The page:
The acting attorney general, Matthew Whitaker, will appear before the House Judiciary Committee on Friday in what promises to be one of the first highest-grossing hearings with Democrats serving on committees.
His public appearance follows a fight with the committee's Democrats, who on Thursday voted to authorize a subpoena for his testimony, in case he decided not to appear.
Whitaker has been a controversial figure since President trumpDonald John Trump Overnight Defense: Gillibrand offers a bill for transgender troops to serve | The Pentagon ready to protect US personnel in Venezuela | Democrats relive the fight with Trump for Saudis Whitaker to declare publicly on Friday, the president of the Judiciary says the White House: Trump has not followed the diet and exercise plan "religiously" MORE First he called him to head the Justice Department after the dismissal of the Attorney General. Jeff sessionsJefferson (Jeff) Beauregard SessionsWhitaker will testify publicly on Friday, the president of the Judiciary says the Democrats are trying to defuse the standoff by Whitaker's subpoena. Trump's health official says the agency would never have supported family separations MORE. He has faced particular scrutiny as a result of his criticisms passed on to special advisers. Robert muellerRobert Swan MuellerSasse: EE. UU Should applaud Mueller's election to lead the Russian investigation MOREThe investigation of Russia.
Whitaker, an ally of Trump, is expected to face questions about his oversight of Mueller's research and his interactions with the White House.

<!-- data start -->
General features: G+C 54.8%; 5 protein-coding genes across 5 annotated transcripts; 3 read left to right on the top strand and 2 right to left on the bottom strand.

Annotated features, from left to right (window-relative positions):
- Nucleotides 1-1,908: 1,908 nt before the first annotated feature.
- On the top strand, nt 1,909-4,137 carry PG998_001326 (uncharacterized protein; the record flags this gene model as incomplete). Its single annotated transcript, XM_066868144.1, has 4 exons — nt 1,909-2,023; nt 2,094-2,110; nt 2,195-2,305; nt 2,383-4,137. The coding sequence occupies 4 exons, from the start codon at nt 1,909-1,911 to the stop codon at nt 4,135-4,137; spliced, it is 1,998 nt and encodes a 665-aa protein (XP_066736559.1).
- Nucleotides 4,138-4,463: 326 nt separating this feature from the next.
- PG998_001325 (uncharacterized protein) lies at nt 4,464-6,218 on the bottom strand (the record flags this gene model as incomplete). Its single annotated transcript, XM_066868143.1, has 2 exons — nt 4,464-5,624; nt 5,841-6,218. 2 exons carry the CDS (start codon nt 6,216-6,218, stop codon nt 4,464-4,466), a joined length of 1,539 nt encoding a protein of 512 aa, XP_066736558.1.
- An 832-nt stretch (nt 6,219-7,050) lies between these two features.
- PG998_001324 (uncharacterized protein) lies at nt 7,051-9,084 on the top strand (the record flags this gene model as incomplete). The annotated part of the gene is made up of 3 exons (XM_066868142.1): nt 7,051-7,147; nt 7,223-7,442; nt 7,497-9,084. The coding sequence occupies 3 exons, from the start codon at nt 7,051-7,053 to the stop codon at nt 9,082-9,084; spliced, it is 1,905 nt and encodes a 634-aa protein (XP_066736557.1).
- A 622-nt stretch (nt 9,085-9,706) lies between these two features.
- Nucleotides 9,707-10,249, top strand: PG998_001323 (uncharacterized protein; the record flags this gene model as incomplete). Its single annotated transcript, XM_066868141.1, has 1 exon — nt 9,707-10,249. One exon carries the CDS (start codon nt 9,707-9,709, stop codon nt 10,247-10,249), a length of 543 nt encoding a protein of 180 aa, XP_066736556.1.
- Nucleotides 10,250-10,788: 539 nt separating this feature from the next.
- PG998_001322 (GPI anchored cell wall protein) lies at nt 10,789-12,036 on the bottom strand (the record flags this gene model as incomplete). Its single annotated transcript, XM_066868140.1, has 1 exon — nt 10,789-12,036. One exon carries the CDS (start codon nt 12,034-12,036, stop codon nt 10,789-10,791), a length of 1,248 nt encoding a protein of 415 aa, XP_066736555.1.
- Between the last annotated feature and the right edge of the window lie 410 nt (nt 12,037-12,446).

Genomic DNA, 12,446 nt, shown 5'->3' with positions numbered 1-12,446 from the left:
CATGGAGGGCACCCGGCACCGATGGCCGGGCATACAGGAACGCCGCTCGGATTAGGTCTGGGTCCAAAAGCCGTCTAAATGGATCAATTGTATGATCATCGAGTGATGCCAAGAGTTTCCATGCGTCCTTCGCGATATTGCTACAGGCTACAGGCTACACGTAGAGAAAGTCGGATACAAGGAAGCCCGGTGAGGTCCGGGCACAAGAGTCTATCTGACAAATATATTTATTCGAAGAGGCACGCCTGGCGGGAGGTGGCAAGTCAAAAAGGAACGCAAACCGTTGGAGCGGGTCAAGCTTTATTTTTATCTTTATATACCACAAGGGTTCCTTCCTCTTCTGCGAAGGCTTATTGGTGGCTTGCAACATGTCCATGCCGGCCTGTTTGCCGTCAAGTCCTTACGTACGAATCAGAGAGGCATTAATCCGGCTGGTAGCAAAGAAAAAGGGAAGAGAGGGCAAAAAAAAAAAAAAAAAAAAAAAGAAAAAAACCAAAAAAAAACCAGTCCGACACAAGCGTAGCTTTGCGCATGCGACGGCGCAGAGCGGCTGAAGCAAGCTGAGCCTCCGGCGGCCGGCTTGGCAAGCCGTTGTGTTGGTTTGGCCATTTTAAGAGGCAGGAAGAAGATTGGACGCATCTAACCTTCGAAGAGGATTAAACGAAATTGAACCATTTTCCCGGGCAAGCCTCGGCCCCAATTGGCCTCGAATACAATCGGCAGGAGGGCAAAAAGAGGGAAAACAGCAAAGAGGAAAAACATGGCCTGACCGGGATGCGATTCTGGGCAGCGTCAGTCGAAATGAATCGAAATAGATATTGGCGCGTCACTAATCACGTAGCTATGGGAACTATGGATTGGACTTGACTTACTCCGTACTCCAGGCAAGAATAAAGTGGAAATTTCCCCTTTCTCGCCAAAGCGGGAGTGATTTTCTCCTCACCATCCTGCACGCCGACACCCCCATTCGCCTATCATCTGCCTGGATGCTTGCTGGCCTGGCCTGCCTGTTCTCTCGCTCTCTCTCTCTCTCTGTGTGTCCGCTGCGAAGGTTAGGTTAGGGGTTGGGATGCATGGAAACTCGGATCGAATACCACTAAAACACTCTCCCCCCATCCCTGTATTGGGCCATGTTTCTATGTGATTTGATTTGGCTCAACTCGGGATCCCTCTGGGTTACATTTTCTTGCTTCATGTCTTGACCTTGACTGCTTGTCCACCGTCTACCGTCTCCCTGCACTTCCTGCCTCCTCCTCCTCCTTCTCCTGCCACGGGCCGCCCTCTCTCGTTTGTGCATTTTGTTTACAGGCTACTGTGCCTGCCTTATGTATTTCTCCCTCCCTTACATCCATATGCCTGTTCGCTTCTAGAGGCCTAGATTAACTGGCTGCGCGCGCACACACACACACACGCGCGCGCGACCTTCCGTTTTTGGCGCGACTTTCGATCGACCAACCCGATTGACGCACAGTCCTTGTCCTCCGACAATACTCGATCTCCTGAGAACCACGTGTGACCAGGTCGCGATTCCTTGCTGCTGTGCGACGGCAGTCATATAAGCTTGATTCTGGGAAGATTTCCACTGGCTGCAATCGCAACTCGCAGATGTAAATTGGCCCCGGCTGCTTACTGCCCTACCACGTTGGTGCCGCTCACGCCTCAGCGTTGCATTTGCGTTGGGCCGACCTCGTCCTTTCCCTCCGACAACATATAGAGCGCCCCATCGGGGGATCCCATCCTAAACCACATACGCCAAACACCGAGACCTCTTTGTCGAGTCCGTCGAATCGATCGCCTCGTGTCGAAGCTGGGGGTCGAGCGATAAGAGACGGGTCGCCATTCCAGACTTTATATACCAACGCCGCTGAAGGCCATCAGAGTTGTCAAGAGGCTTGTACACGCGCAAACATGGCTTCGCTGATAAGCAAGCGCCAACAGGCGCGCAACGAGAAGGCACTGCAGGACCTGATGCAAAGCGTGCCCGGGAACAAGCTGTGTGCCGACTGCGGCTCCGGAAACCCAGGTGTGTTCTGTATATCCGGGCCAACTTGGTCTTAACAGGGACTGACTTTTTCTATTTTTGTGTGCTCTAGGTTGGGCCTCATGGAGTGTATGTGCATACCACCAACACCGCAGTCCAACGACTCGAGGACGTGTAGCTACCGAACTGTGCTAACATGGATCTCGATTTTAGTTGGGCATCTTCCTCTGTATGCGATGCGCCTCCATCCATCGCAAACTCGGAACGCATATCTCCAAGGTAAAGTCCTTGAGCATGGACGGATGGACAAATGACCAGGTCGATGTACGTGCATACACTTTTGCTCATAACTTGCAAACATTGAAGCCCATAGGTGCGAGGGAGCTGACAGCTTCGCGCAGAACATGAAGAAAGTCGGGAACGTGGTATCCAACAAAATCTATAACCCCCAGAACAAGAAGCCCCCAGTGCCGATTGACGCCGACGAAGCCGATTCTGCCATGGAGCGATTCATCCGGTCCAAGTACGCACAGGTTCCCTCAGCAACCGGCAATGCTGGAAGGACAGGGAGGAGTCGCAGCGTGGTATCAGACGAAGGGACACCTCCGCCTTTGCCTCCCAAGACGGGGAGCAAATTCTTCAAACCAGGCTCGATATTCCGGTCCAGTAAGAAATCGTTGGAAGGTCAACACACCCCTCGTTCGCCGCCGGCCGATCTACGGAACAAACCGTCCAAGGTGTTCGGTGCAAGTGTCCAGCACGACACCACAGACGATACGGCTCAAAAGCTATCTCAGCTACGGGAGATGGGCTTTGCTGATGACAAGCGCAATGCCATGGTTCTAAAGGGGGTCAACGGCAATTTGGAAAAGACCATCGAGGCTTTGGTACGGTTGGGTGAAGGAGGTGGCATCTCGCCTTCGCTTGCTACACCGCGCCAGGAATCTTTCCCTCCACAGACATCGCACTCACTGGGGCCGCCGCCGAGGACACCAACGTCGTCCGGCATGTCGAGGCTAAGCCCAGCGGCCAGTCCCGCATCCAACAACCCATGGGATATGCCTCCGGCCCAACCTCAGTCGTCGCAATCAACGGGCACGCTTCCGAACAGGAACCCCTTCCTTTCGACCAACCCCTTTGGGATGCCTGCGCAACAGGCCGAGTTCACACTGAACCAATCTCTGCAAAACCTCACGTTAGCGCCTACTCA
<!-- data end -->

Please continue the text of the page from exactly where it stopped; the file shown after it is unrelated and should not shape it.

Nadler mallets in the audience
Judicial Branch President Jerrold Nadler (D-N.Y.) Entered the audience shortly after Whitaker sat down.
Nadler began the audience by honoring the representative. John DingellJohn Dingell Hill Hill's morning report: legislators: we are closing an Obama agreement on the death of Dingell: he led "the accusation to a large extent of the progress we take for granted today". The Clintons pay homage to Dingell MORE (D-Mich.), The oldest member of Congress, who died on Thursday.
– Olivia Beavers
Whitaker says he will enforce executive privilege if asked about the Trump talks
In a copy of his initial comments, Whitaker says he plans to enforce executive privilege if lawmakers in the judicial panel seek to ask him about the conversations he has had with President Trump.
"I want to assure you that I will try to answer the Committee's questions today, as best I can, but I must also make it clear that I will continue with the long-standing policy and practice of the Executive Branch not to disclose information that may be subject to executives. "Privilege, as the content of the deliberations or conversations with the President," writes Whitaker.
The answer, although within their rights, is likely to frustrate the Democrats, who are eager to pressure Whitaker over whether he has informed the president about Mueller's investigation.
– Olivia Beavers
Whitaker says there will be "no change" in the administration of the Mueller probe
In his prepared opening, Whitaker tried to dispel questions about whether he had tried to inappropriately influence the special lawyer's investigation.
"There has been no change in the overall management of the Special Adviser's investigation," Whitaker wrote in his opening comments.
"I have and will continue to administer this investigation in a manner that is consistent with the regulations in effect," he said.
His comments struck the heart of what the Democrats plan to put pressure on the acting attorney general and his opening comments will probably not prevent a series of Democrats from raising the issue.
– Olivia Beavers